It was a special moment for Jerry Jones last Saturday when he was inducted into the Pro Football Hall of Fame, but it was a moment that Cowboys fans shared almost as deeply.
Cowboys fans, perhaps more than any other fan base, identify with their team’s accomplishments and struggles. When the Cowboys win three titles in four years, the fans feel like they’ve won three titles in four years. When the Cowboys go the following 21 years after that without a conference championship appearance, the fans feel that one just as much.
And it’s for that reason that Cowboys fans often get bent out of shape about players left out of the Hall of Fame. The fans feel personally slighted when Lynn Swann gets elected and Drew Pearson has to fight just to be put in the Ring of Honor.
So even for all their differences with Jerry Jones over the years, Cowboys fans beamed with pride at his induction. It also left many of them grumbling about not being afforded this pride more often over the years.
It is in that spirit that I share the five most deserving Cowboys yet to be elected to the Hall of Fame.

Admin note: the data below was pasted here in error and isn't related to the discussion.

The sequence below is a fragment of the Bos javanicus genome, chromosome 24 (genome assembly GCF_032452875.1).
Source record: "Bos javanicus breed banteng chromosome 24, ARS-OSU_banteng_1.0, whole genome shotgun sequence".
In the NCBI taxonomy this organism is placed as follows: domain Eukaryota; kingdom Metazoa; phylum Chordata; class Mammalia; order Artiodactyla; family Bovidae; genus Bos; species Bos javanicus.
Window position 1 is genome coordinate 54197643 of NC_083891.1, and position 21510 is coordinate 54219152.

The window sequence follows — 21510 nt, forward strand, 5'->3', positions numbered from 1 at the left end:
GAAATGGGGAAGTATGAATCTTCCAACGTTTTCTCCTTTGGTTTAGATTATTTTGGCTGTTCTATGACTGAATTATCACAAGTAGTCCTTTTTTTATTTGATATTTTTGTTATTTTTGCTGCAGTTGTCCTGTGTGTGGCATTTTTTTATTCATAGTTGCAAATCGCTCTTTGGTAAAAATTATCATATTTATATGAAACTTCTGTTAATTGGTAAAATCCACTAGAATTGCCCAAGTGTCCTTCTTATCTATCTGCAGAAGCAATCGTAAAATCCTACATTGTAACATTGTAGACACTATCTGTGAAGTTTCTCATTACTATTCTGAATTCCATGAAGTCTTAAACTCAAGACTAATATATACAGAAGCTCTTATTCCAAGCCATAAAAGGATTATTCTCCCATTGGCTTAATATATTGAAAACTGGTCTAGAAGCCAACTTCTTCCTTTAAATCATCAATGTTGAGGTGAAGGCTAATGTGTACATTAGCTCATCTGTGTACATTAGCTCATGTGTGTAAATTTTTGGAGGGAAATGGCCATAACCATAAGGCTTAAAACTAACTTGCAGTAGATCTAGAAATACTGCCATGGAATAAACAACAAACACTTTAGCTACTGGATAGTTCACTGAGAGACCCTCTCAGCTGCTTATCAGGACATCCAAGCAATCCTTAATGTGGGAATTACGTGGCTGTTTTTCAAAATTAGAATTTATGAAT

NOTE: To be included in this list, the candidate in question must have spent at least half of their professional career with Dallas. That would exclude Terrell Owens from acknowledgement on this list.
#5 Darren Woodson, Safety, 1992-2003
A quick glance at Woodson’s career statistics would shut down any conversation of his enshrinement into the Hall of Fame, but his impact goes deeper than a box score.
During the course of a game, Woodson was being yanked around the formation. It was not unusual for Woodson to play both safety spots, linebacker, and nickel corner in the same game. His interception numbers (23 in 11 years) are unspectacular, but that’s largely due to the fact that quarterbacks knew better than to throw at him when he was covering a receiver.
I was recently talking to a former coach from Woodson’s days in Dallas.
“We kind of ruined his chances,” the coach said. “He was never able to just stay in one spot and do his job. He was too good and we needed him to do things other guys couldn’t.”
A former teammate of Woodson’s also told me recently that Woodson, “covered better than almost every corner in the league.”
Woodson was elected to five-time Pro Bowler, a three-time first-team All-Pro, and won three Super Bowls as a member of the 90s dynasty. He remains the franchise’s all-time leading tackler with 1,350.
#4 Cliff Harris, Safety, 1970-1979
One of many undrafted gems in Cowboys history, Harris is still waiting for his well-deserved enshrinement.
Harris made the Pro Bowl each of his final six seasons, and was name an All-Pro five times during his career. A member of the Ring of Honor, Harris is the only first-team defensive player on the 1970s All-Decade team that isn’t included in the Hall of Fame. What makes that fact more bizarre is that the 1970s All-Decade team was voted on by the Pro Football Hall of Fame voters.